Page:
LAHORE: The explosion of talents in the rural areas of Pakistan reinvented the game of cricket while since inception of Pakistan cricket remained at top with the performance of legendary Fazal Mehmood.
This was stated by Peter Oborne, the celebrated British writer and author of Wounded Tiger: A History of Cricket in Pakistan, during a discussion on ‘Cricket in Pakistan’ held under the auspices of the Centre for Governance and Policy at the Information Technology University (ITU) Punjab here on Friday. The session was also attended by Pakistan Cricket Board (PCB) chairman Najam Sethi.
In a country hit by ethnic, religious and regional violence, cricket had served as a massive uniting force for Pakistanis, said Oborne.
Recalling the successes of Pakistan, Oborne further stated that it was the country which had registered great success against all the Test-playing countries and produced the world-class talent in abundance.
Oborne lauded all of PCB’s work and added that cricket had always been a symbol of independence in Pakistan while keeping up the game was a remarkable achievement of the country’s cricket board.
Sethi, also speaking on the occasion, said over the years the game of cricket has been recognised as national identity while the PCB’s efforts to revitalise the sport have been monumental.
He said those efforts were exerted on two fronts — improving the management and the game itself.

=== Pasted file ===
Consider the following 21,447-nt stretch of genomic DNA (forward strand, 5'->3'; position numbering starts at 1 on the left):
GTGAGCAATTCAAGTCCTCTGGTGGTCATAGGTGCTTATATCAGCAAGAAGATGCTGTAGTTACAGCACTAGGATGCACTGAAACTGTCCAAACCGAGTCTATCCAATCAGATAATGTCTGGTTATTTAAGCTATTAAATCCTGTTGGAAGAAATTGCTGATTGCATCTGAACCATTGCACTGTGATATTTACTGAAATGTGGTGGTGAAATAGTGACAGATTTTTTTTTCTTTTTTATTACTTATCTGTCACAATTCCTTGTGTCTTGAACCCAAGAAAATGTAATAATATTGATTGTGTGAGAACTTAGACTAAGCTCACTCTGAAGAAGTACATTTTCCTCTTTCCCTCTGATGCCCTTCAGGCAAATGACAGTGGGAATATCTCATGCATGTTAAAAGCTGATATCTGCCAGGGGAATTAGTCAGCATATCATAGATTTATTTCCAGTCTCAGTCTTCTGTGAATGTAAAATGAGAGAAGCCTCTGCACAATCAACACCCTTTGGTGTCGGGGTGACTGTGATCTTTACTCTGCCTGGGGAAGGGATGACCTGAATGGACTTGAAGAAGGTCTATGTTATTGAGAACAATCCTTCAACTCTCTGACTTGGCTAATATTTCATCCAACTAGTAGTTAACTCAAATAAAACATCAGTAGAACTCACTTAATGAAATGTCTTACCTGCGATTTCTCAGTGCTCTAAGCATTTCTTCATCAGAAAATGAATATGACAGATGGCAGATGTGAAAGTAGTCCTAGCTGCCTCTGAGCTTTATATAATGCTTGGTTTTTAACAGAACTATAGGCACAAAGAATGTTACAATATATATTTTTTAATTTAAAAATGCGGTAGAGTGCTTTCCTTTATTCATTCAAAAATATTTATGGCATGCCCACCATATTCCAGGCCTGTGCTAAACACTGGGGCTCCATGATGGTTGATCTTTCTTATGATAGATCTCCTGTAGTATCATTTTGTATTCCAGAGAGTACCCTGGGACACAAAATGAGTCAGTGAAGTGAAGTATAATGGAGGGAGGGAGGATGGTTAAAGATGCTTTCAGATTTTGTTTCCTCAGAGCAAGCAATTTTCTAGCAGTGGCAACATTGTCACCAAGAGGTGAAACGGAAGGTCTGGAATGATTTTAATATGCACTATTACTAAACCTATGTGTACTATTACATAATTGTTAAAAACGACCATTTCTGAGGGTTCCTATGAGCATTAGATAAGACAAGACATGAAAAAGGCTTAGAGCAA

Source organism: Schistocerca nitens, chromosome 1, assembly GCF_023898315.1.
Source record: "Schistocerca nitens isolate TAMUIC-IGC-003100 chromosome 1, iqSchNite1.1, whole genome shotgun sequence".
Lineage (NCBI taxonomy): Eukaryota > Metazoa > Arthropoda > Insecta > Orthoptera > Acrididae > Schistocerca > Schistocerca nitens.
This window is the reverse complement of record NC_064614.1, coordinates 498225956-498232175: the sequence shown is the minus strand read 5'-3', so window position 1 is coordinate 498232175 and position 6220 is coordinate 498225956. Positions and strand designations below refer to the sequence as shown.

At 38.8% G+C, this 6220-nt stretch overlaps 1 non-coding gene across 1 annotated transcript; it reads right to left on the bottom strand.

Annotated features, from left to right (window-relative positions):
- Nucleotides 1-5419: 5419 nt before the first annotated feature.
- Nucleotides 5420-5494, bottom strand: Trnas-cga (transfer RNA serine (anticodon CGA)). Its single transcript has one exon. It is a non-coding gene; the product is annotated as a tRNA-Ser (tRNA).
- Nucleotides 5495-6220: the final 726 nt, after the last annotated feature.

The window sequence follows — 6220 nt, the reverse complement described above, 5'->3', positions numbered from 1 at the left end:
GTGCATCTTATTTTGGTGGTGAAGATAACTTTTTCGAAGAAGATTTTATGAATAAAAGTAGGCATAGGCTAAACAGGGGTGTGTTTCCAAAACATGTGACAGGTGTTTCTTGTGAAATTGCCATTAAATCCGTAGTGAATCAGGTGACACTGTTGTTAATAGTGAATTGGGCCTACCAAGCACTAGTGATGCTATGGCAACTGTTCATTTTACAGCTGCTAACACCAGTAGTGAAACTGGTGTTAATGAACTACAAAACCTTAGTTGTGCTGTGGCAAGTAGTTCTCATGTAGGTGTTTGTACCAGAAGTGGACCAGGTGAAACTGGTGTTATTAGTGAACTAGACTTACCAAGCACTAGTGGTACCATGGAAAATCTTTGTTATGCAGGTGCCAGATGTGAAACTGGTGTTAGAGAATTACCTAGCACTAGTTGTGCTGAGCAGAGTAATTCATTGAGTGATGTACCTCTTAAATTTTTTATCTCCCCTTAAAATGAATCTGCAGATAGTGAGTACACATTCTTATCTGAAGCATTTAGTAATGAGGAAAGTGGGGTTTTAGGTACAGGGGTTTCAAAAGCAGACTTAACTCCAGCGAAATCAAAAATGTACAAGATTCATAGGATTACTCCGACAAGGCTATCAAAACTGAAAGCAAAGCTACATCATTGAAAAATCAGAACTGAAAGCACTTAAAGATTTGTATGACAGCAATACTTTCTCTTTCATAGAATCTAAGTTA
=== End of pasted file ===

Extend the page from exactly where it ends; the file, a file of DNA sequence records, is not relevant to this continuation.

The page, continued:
Sethi recalled the long path he took to clean up the organisation that was previously rooted in corruption, lethargy, and bureaucratic red tape. He said the PCB did diplomacy with which it succeeded in convincing foreign players to play in Pakistan as part of the World XI.
He expressed hope that India would abide by the rules drawn in the MoUs signed in 2014 with them for the resumption of the bilateral cricket between the two countries.
“The PCB was all set to take the case to the ICC against India for not complying with the MoUs in December this year,” reiterated the PCB chief.
Sethi further said the PCB would honour its heroes Shahid Afridi, Misbah-ul- Haq and Younis Khan on Sept 14 for their remarkable services rendered for Pakistan cricket. The three stalwarts announced their retirements from international cricket this year.
He hoped that international cricket would also return to Karachi next year after holding four matches of the PSL next year. “A whopping Rs1.5 billion is being spent to renovate the National Stadium, Karachi and also on completing the bio-mechanics lab in Lahore,” he said.
He, however, lamented that criminal negligence has almost closed down the Gharhi Khuda Bux and Bugti stadiums.
Published in Dawn, September 9th, 2017